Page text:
Phishing (n): The practice of sending fraudulent emails which appear to be from legitimate sources in an attempt to have individuals reveal sensitive information, such as passwords, credit card numbers or banking information.
Image source: Edwind Richzendy flickr
It is an important skill to be able to recognize phishing emails. This is not only a work related issue, attackers can and will send emails to your personal email accounts as well.
Things to ask yourself and look for before clicking links or opening documents in emails:
- Was I expecting this email from the sender with this content?
- Is this a typical request that I would get from the sender?
- Is the senders email address located at the organization it is purported to be from? (email@example.com vs. firstname.lastname@example.org)
- Does a link direct me to the URL that I expect it to take me to?
- If there is an attachment, were you expecting an attachment from the sender?
- Is it the type of attachment you typically receive from the sender?
- Don't open an attachment that you were not expecting without verifying it first.
General tips to avoid being phished:
- Do not click links in email messages. Go instead to the website in question by manually entering the URL in a browser or using a bookmark you have saved for the site.
- Do not use tiny URLs, there is no way to know what site they are going to direct you to.
- In general organizations will not ask you for your password or account information via an email or web form. Do not fill out web forms or reply to an email with personal/confidential information. Always try verify the request first through the organizations official website or organizations contact information. Do not use the contact information provided in the email. Only share sensitive information with sources you can verify and trust.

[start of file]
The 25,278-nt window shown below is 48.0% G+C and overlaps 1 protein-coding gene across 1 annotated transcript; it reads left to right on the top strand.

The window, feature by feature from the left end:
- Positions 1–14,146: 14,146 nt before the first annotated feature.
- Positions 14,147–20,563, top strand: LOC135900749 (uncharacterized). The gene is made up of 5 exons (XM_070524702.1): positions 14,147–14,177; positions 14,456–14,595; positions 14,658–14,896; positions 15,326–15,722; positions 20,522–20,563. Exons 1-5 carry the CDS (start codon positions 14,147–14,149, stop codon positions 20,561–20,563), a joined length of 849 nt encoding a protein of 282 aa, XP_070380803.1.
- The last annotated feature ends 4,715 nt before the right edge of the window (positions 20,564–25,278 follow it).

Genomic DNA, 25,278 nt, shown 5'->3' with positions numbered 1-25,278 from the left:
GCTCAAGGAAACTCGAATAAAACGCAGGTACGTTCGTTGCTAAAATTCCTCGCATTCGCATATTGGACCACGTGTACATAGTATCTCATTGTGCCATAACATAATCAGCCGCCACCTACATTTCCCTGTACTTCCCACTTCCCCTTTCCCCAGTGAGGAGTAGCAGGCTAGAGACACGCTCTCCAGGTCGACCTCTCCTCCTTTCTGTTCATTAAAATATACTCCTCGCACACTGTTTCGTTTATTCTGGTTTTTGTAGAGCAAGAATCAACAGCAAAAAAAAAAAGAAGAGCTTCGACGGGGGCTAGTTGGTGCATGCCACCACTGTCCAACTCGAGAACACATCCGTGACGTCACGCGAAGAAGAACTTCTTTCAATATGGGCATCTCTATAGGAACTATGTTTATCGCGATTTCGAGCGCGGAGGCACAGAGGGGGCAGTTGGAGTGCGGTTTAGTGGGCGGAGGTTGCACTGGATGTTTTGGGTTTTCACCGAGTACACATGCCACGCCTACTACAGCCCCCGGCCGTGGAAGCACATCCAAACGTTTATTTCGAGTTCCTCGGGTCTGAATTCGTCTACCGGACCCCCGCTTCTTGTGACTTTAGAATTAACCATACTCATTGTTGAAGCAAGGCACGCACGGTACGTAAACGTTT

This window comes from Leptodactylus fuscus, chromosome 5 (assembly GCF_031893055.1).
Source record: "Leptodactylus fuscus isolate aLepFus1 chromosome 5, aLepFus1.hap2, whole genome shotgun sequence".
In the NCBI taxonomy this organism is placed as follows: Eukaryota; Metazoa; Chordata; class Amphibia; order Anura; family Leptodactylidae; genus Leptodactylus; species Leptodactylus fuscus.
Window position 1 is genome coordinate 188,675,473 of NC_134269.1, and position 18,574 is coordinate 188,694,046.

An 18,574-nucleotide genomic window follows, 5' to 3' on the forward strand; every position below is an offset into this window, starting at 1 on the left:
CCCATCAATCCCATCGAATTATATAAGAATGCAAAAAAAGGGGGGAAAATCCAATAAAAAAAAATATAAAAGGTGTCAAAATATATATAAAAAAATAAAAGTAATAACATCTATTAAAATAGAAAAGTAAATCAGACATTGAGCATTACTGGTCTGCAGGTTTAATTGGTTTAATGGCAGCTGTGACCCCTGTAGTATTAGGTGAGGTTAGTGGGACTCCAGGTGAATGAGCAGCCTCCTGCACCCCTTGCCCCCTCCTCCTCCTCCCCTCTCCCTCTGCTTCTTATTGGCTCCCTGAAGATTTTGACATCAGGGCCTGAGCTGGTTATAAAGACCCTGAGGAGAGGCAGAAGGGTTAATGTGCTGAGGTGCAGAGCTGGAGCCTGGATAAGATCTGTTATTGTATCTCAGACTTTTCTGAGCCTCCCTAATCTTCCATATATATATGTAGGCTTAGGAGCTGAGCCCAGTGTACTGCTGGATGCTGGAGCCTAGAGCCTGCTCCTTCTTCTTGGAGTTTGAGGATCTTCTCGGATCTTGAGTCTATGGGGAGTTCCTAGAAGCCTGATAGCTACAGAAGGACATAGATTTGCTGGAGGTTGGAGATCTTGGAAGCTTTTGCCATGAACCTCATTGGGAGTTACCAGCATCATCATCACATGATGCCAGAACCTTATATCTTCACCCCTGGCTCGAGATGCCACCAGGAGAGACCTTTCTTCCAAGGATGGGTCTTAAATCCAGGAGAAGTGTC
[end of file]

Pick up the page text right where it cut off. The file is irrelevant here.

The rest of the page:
- Some typical verbiage that is used in phishing scams:
- "Verify your account" or "Update your account"
- "During regular account maintenance"
- "Failure to update your records will result in account suspension"
- Shared Google Drive documents will also be available in the Shared with Me link on the left side of Drive and do not need to be accessed by email links.
When in doubt don't click a link or open an attachment, ask for help first.
Q: Can a phishing email/site contain the organizations logo or look similar to official email messages or websites?
A: Yes, it is common for phishing emails or sites to borrow elements of the organization that they are impersonating. Sometimes phishing emails/sites can be very convincing only having minor differences from the official version.
Q: What should I do if I suspect an email is a phishing scam?
Do not click any links or open any documents in any suspicious emails and submit a ticket to email@example.com
. Don't forward the message. Include the date that the message was received and the message subject in the ticket.
Q: What should I do if I think I might have submitted data to a phishing website using my @franklinlakes.k12.nj.us account?
Please submit a ticket to firstname.lastname@example.org
in the ticket provide as much information as possible about what happened as well as information about the message you received.
Q: Why are phishing emails not blocked by our firewall/email filter?
A: While we perform best effort filtering/blocking of phishing emails and other security threats there is no full proof solution to this problem. Some phishing attacks can be very targeted, for example sending a specifically crafted message to a single email address. This type of attack is very hard to detect and prevent.